Review of the Wine Media: Colorado Wine News
The fourth in a series of reviews of wine publications
THE COLORADO WINE NEWS
Harold Baer is a soft-spoken man with a lot to say about wine. He says it primarily through The Colorado Wine News, a quarterly newsletter–a publication with a name the indicates its geographic origin, and not its focus.
The focus of TCWN is on wines that taste good and who makes them. Each issue is roughly 30 pages long with nearly 95 percent of the publication focusing on reviewing wines from across the globe. There is a decided emphasis on California wines. The reviews are pure. That is to say, they focus on what’s in the bottle, rather than what numerical score they ought to receive. Wines are not rated or scored beyond Harold occasionally offering a wine the designation of "BEST WINE" or "BEST BUY". But you really don’t need these designations to know if the wine is something special. The well-written reviews spell that out.
Here is a typical review from Colorado Wine News:
"The 1999 Cabernet Sauvignon, Cinq Cepage, Sonoma County, $70, is a blend of 76% cabernet sauvignon, 10% merlot, 8% cabernet franc, 4% malbec, 2% petit verdot. Each component was aged separately in French oak for two years before blending and bottling. It is still very tight. Dark chocolate, raspberry, earth, smoky oak, wet leather, and cassis show on the nose and repeat as fresh flavors joined by good acidity before a broad, long finish. Well balanced, integrated, and structured with depth and layers of flavors, the wine needs at least five years to open, gain weight and begin to show at its best. Good layering of flavors and complexity. BEST WINE."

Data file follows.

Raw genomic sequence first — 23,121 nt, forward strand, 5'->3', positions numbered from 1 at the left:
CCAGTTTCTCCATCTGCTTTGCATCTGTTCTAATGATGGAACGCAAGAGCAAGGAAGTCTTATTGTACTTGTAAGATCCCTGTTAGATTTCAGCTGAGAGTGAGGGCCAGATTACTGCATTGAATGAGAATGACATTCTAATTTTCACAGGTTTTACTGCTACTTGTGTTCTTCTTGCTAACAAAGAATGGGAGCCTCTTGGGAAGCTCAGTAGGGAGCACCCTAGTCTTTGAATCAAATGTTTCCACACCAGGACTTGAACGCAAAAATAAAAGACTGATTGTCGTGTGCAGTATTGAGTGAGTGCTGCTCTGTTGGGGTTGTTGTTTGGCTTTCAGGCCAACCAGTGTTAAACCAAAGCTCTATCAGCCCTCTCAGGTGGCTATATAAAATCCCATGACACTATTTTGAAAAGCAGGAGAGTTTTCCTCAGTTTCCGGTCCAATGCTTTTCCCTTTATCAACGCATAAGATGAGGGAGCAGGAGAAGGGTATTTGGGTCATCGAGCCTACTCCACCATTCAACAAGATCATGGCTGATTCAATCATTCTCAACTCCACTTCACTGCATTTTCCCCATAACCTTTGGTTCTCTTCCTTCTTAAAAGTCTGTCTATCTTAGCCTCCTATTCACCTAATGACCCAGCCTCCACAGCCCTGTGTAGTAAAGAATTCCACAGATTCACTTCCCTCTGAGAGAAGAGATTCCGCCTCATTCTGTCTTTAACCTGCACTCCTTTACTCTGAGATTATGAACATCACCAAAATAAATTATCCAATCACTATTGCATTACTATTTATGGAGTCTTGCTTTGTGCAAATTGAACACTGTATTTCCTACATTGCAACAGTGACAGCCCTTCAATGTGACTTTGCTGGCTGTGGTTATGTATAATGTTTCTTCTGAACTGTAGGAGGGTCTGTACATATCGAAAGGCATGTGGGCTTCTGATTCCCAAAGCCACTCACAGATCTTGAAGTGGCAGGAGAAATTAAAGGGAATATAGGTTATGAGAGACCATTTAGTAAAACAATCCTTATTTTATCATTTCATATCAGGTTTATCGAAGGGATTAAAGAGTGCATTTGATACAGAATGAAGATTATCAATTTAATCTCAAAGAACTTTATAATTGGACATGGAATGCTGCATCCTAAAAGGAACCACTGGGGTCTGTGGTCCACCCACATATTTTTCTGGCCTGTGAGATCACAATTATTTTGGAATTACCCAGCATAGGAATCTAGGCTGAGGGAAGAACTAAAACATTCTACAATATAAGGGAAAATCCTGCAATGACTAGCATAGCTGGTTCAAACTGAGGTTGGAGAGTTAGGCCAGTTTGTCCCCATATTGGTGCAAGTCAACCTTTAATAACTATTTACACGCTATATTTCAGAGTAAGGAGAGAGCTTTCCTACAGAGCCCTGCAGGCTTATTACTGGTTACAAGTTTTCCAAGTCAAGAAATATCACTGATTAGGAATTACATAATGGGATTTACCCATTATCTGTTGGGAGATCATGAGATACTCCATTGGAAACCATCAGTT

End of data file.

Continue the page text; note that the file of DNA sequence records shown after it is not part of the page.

I like this kind of review. I want to know the components of the wine. I want a description. I want a sense of where the wine is in its development.
Baer often reviews a selection of a particular winery’s wines with an introduction the the winery and its history. This little addition is really important. A little context goes a long way.
In addition to reviews you are also likely to find short features on the state of a particular vintage, a review of a wine event, even a recipe. This is not flashy wine journalism, but rather useful, straightforward writing that gives the reader what they need to make buying decisions. The publication comes on beige 8.5" x 11" paper and is printed simply in black and white with labels printed here and there.
You have to wonder if there are any capitalist inclinations going on over at Colorado Wine News. The Subscription rate is a mere $8 per year. This newsletter is rich in information, easy to read, and something that for $8 really shouldn’t be neglected.